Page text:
Stereolab : Fab Four Suture
Since the dawn of music downloading and the newfound importance of the song over the album, an interesting trend has emerged. While many have decried the death of the album, artists compiling their singles and rarities on to one and two disc collections have, be it intentional or otherwise, assembled unlikely coherent albums out of their odds `n’ sods. Les Savy Fav and Jens Lekman have already done so to stunning results, surprising everyone by making their respective best albums out of scattered elements. A similar case could be made for Stereolab on their new set, Fab Four Suture. No strangers to singles, b-sides and the collecting of, Stereolab have no fewer than four singles collections to their name at this point, just to prove how extensive a catalog they have, not even counting their full-length albums. Still, Fab Four Suture is just different enough in concept that it could conceivably be considered its own album.
The idea goes like this: Stereolab recorded 12 songs, two of each to be released on their own seven-inch, therefore totaling six separate singles. Three singles were released six months ago, while the other three share the same release date as Suture, which collects all 12 songs in a different order. Basically, the band recorded an album, but fragmented it before putting out the CD, making its existence confusing and unconventional, but no less cohesive.
The premier seven-inch, “Kybernetica Babicka,” finds its two parts split, bookending the album with their looped psychedelic fanfare. In this form, the two songs (or one song split in half) make more sense, as they don’t make for a typical single, neither one of them being a proper “pop” song, relying on repetition rather than structured verses or choruses, or even lyrics. “Interlock,” previously released on one of the band’s singles from last fall, still remains a highlight, its trippy disco-funk adding a fun and danceable contrast to the group’s trademark sunny Kraut-pop. Slower in pace but no less melodically pleasing are “Eye of the Volcano,” with its vibrant horns, and “Plastic Mile,” a harmonic carnival with Laetitia Sadier’s vocals layered quite nicely.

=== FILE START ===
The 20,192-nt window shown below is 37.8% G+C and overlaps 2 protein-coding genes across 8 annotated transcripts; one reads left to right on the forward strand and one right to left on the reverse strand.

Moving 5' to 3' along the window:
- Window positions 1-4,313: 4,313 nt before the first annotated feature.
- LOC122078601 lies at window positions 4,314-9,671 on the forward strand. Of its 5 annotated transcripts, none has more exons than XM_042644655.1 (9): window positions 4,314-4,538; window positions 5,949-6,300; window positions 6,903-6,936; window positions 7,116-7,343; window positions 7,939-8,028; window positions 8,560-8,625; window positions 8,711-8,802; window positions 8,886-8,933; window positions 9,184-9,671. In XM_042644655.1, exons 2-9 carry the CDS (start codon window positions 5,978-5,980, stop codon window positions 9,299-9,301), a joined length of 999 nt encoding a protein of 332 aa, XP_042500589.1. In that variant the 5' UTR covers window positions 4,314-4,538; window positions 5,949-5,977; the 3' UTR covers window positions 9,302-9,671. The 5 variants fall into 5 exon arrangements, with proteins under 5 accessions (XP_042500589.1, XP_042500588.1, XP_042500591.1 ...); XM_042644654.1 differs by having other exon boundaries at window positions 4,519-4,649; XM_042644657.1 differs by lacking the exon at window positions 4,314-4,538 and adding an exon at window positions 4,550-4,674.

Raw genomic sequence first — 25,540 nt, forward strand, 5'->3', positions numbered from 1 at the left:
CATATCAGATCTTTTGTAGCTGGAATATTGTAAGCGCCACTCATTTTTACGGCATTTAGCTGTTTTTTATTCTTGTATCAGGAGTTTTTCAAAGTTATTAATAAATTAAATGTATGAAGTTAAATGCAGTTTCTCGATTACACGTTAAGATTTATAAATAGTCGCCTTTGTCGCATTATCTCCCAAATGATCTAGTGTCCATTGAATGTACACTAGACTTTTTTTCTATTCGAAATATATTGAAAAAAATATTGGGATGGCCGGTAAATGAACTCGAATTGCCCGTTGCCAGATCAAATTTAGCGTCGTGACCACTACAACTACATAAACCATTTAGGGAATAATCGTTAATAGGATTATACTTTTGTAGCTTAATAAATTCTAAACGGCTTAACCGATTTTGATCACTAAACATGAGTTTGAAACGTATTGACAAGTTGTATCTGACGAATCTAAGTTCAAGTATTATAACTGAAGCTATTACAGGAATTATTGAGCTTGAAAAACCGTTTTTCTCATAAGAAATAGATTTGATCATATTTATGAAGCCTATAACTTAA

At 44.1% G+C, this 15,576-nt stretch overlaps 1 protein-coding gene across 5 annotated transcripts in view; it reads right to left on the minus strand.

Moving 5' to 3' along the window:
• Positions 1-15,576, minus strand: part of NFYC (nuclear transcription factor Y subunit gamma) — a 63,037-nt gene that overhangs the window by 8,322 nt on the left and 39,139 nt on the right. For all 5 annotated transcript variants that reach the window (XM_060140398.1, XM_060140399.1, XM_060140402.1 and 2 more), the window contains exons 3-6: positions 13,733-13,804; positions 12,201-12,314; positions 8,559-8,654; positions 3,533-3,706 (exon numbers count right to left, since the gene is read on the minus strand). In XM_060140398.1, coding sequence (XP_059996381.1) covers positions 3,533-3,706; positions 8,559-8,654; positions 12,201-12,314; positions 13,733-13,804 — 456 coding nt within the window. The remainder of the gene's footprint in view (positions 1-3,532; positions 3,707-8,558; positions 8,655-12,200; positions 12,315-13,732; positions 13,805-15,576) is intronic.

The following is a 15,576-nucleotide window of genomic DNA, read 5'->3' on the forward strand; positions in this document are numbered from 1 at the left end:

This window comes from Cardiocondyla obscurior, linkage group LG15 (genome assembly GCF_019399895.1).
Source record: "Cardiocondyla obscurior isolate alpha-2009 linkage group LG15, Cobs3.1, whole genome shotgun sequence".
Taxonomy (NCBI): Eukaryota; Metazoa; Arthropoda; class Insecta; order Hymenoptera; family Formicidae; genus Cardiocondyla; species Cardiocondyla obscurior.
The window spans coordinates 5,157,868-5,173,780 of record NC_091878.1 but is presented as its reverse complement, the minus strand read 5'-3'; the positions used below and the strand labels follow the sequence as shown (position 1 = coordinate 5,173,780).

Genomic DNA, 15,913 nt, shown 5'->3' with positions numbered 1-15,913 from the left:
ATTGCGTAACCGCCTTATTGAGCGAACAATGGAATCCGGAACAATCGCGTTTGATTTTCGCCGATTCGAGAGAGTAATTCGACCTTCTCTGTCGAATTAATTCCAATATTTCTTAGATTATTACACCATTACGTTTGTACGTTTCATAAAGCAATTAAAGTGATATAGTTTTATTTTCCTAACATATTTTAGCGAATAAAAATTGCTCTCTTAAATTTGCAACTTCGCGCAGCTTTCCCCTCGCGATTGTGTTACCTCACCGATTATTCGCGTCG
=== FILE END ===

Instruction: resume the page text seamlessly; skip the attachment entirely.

The band always stuns when attempting a fairly straightforward pop song like “Visionary Road Maps,” as even when they play it straight, it’s still pretty weird by mainstream standards. This track succeeds in being a catchy, almost spy-theme sounding pop song, with a tempo shift halfway through its course. “Vodiak,” meanwhile, is bouncy and boppy and electro-tastic, yet “Whisper Pitch,” which follows, is yet another nugget of brilliance. Its marriage of windy basslines and beautiful, cascading guitar leads is melodically sublime. After literally hundreds of songs, it’s a wonder they’re still able to sound so inventive.
Stereolab has always been a band that preferred structure (including their oft-spoken about Marxist politics), and it’s no surprise that they have put together a tight work of art on Fab Four Suture. With so much debate over the future of music, I would like to direct everyone toward Stereolab and offer them as an example that the album isn’t actually dead, but has, with the technology, evolved into something new.
Broadcast – Work and Non-Work
Stereolab – Margerine Eclipse
Jim O’Rourke – Eureka
Jeff Terich is the founder and editor of Treble. He's been writing about music for 20 years and has been published at American Songwriter, Bandcamp Daily, Reverb, Spin, Stereogum, uDiscoverMusic, VinylMePlease and some others that he's forgetting right now. He's still not tired of it.